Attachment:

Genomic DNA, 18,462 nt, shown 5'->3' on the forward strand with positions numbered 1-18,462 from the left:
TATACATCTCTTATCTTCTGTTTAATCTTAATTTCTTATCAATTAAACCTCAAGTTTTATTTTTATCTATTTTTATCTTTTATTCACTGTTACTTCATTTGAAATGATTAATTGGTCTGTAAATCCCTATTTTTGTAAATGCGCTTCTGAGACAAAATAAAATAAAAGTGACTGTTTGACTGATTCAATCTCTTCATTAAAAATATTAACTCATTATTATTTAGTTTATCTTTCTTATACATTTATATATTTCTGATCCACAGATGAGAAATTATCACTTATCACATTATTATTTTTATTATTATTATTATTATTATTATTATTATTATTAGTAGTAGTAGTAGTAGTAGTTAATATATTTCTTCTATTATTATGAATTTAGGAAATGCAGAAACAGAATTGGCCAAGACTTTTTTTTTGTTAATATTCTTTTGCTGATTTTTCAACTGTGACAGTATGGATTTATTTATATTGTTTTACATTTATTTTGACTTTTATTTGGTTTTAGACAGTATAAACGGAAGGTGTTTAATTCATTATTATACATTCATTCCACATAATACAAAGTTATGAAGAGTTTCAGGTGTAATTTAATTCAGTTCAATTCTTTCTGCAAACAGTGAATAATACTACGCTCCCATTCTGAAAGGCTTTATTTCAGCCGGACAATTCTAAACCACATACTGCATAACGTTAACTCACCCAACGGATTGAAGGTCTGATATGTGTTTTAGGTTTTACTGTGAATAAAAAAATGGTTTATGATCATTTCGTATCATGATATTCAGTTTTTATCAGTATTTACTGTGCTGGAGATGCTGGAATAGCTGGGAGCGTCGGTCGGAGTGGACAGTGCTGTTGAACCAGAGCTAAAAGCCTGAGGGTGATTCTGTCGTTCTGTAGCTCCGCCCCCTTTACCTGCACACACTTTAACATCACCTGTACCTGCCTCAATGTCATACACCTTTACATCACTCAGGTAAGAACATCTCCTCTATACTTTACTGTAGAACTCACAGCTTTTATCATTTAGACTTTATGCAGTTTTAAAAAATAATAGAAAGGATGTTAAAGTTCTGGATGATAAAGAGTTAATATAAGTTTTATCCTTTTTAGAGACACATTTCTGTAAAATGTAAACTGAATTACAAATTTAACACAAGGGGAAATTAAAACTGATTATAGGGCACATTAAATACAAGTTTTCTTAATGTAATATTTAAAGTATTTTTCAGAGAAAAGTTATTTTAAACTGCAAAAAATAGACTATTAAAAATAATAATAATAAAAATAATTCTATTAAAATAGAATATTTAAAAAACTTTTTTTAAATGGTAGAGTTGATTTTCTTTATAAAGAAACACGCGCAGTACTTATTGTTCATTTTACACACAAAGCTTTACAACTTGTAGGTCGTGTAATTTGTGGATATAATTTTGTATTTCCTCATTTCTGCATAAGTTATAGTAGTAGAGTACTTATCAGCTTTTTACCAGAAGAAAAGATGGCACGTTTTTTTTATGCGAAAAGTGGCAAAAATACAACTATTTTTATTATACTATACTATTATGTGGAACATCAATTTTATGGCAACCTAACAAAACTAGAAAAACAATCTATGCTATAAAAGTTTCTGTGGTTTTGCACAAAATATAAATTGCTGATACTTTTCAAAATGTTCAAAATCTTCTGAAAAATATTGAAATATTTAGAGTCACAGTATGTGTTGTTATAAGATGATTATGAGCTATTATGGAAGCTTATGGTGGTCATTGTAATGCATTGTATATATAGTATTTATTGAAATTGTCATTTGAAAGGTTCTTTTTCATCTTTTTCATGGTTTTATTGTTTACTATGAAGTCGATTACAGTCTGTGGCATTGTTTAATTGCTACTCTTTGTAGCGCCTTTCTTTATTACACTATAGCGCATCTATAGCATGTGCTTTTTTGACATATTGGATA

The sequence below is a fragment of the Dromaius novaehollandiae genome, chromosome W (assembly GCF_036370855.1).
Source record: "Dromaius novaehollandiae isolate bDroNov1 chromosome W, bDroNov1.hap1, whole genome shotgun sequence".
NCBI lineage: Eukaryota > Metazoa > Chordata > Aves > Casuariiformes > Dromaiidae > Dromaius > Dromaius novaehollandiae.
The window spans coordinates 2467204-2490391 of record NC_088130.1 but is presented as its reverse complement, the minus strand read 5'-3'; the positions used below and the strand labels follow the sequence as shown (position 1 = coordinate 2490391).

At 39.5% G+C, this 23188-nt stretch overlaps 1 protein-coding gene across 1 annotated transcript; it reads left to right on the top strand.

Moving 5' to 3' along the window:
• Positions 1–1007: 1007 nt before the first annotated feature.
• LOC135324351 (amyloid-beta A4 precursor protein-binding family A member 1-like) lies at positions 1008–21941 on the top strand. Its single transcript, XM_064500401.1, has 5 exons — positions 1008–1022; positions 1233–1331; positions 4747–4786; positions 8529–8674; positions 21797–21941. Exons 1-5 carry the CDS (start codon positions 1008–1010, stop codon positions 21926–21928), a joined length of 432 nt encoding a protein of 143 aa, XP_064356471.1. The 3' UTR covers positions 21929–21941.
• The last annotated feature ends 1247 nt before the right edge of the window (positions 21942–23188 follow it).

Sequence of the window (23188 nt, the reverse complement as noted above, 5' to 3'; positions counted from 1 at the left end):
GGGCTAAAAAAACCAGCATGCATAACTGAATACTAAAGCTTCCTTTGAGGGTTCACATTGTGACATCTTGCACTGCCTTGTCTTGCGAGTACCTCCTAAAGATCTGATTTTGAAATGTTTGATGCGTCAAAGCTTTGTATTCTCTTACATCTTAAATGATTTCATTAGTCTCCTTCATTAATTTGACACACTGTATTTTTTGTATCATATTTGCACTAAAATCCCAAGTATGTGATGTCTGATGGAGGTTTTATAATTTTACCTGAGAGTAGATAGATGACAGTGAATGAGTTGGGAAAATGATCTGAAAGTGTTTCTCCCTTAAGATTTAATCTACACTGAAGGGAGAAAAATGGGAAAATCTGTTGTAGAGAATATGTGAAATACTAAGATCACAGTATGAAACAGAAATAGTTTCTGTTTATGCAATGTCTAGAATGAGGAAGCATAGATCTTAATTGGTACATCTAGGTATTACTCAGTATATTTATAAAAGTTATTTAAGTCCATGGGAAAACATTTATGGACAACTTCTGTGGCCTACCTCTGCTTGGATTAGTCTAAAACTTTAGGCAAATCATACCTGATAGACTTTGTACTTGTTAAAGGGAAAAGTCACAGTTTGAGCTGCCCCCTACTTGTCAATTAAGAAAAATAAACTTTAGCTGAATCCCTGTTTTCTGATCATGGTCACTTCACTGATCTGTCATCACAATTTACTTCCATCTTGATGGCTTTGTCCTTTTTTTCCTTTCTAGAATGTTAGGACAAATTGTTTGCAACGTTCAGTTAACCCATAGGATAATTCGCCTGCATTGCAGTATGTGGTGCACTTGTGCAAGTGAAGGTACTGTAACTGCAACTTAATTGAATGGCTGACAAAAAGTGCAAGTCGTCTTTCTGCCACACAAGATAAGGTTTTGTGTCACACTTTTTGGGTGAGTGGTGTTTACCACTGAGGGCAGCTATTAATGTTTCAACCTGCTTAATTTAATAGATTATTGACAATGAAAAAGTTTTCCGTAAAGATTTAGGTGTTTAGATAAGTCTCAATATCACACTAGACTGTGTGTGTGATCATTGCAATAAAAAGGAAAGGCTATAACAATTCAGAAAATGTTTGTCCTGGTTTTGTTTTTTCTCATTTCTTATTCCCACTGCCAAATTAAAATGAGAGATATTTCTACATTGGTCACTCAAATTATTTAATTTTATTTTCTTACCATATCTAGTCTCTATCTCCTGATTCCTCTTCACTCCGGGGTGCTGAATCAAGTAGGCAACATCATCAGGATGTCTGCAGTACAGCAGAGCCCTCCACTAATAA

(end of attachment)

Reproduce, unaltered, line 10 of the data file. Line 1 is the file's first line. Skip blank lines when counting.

• LOC135324351 (amyloid-beta A4 precursor protein-binding family A member 1-like) lies at positions 1008–21941 on the top strand. Its single transcript, XM_064500401.1, has 5 exons — positions 1008–1022; positions 1233–1331; positions 4747–4786; positions 8529–8674; positions 21797–21941. Exons 1-5 carry the CDS (start codon positions 1008–1010, stop codon positions 21926–21928), a joined length of 432 nt encoding a protein of 143 aa, XP_064356471.1. The 3' UTR covers positions 21929–21941.